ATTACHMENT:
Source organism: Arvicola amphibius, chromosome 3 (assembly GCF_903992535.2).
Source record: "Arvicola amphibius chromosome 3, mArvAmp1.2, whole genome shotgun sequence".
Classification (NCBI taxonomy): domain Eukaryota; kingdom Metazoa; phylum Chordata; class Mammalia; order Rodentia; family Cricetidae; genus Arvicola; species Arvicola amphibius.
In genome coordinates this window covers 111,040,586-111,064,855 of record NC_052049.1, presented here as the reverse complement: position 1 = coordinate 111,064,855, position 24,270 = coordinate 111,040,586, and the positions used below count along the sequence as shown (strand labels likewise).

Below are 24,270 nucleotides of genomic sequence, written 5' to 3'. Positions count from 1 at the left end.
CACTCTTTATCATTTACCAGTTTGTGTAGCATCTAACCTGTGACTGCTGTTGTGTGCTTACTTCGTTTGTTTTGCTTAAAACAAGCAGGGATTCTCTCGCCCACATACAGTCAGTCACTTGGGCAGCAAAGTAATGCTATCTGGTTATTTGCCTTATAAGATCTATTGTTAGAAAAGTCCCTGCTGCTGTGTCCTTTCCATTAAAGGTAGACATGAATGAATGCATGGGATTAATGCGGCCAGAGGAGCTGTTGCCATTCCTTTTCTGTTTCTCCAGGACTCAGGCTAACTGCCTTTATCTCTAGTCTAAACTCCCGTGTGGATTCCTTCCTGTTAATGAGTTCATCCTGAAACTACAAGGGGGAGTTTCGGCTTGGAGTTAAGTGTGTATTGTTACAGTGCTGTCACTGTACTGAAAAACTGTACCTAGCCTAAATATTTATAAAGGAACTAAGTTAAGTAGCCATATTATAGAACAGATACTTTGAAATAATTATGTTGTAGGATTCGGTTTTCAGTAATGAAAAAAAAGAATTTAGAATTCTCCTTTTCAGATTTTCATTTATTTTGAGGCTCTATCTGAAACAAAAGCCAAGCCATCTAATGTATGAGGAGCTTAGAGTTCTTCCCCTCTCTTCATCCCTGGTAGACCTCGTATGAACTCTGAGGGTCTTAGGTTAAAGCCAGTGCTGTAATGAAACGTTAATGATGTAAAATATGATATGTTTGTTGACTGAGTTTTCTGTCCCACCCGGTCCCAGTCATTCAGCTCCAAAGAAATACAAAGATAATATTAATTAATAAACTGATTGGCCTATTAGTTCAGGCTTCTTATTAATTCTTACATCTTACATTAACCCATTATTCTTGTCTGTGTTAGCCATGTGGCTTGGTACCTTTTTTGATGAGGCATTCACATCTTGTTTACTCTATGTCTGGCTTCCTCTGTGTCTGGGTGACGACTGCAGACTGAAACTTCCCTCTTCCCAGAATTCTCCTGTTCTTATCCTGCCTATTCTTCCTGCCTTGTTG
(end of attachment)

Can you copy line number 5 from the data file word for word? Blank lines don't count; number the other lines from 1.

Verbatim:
Below are 24,270 nucleotides of genomic sequence, written 5' to 3'. Positions count from 1 at the left end.